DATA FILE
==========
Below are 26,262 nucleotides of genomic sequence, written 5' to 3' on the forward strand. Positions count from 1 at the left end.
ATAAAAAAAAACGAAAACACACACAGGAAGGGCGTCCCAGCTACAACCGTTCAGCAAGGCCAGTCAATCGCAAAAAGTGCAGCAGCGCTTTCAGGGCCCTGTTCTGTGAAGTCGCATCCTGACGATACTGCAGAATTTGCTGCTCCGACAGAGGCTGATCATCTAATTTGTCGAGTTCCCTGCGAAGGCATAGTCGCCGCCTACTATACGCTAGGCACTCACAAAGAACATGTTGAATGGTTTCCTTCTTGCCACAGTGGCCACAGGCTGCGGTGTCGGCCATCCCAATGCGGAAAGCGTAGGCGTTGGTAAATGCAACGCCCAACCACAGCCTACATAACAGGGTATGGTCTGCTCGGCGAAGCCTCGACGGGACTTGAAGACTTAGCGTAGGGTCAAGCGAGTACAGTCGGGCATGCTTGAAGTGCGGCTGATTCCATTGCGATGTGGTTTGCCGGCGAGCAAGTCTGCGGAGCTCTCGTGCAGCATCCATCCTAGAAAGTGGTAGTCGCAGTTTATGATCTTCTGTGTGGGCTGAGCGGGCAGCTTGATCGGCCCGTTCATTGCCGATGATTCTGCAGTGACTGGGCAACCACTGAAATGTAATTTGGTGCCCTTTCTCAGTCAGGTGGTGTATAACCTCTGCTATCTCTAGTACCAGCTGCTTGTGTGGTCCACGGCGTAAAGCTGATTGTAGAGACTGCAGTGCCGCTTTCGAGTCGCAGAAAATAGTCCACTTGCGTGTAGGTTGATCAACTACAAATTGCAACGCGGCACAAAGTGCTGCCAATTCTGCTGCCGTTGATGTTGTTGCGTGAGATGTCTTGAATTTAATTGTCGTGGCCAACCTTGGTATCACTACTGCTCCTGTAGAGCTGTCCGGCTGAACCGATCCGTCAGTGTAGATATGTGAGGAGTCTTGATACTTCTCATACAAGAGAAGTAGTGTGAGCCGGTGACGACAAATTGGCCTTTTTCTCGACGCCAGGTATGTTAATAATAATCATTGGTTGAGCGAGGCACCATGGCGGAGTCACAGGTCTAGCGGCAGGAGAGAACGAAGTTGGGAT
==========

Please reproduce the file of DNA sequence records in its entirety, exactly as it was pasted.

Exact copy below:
Below are 26,262 nucleotides of genomic sequence, written 5' to 3' on the forward strand. Positions count from 1 at the left end.
ATAAAAAAAAACGAAAACACACACAGGAAGGGCGTCCCAGCTACAACCGTTCAGCAAGGCCAGTCAATCGCAAAAAGTGCAGCAGCGCTTTCAGGGCCCTGTTCTGTGAAGTCGCATCCTGACGATACTGCAGAATTTGCTGCTCCGACAGAGGCTGATCATCTAATTTGTCGAGTTCCCTGCGAAGGCATAGTCGCCGCCTACTATACGCTAGGCACTCACAAAGAACATGTTGAATGGTTTCCTTCTTGCCACAGTGGCCACAGGCTGCGGTGTCGGCCATCCCAATGCGGAAAGCGTAGGCGTTGGTAAATGCAACGCCCAACCACAGCCTACATAACAGGGTATGGTCTGCTCGGCGAAGCCTCGACGGGACTTGAAGACTTAGCGTAGGGTCAAGCGAGTACAGTCGGGCATGCTTGAAGTGCGGCTGATTCCATTGCGATGTGGTTTGCCGGCGAGCAAGTCTGCGGAGCTCTCGTGCAGCATCCATCCTAGAAAGTGGTAGTCGCAGTTTATGATCTTCTGTGTGGGCTGAGCGGGCAGCTTGATCGGCCCGTTCATTGCCGATGATTCTGCAGTGACTGGGCAACCACTGAAATGTAATTTGGTGCCCTTTCTCAGTCAGGTGGTGTATAACCTCTGCTATCTCTAGTACCAGCTGCTTGTGTGGTCCACGGCGTAAAGCTGATTGTAGAGACTGCAGTGCCGCTTTCGAGTCGCAGAAAATAGTCCACTTGCGTGTAGGTTGATCAACTACAAATTGCAACGCGGCACAAAGTGCTGCCAATTCTGCTGCCGTTGATGTTGTTGCGTGAGATGTCTTGAATTTAATTGTCGTGGCCAACCTTGGTATCACTACTGCTCCTGTAGAGCTGTCCGGCTGAACCGATCCGTCAGTGTAGATATGTGAGGAGTCTTGATACTTCTCATACAAGAGAAGTAGTGTGAGCCGGTGACGACAAATTGGCCTTTTTCTCGACGCCAGGTATGTTAATAATAATCATTGGTTGAGCGAGGCACCATGGCGGAGTCACAGGTCTAGCGGCAGGAGAGAACGAAGTTGGGAT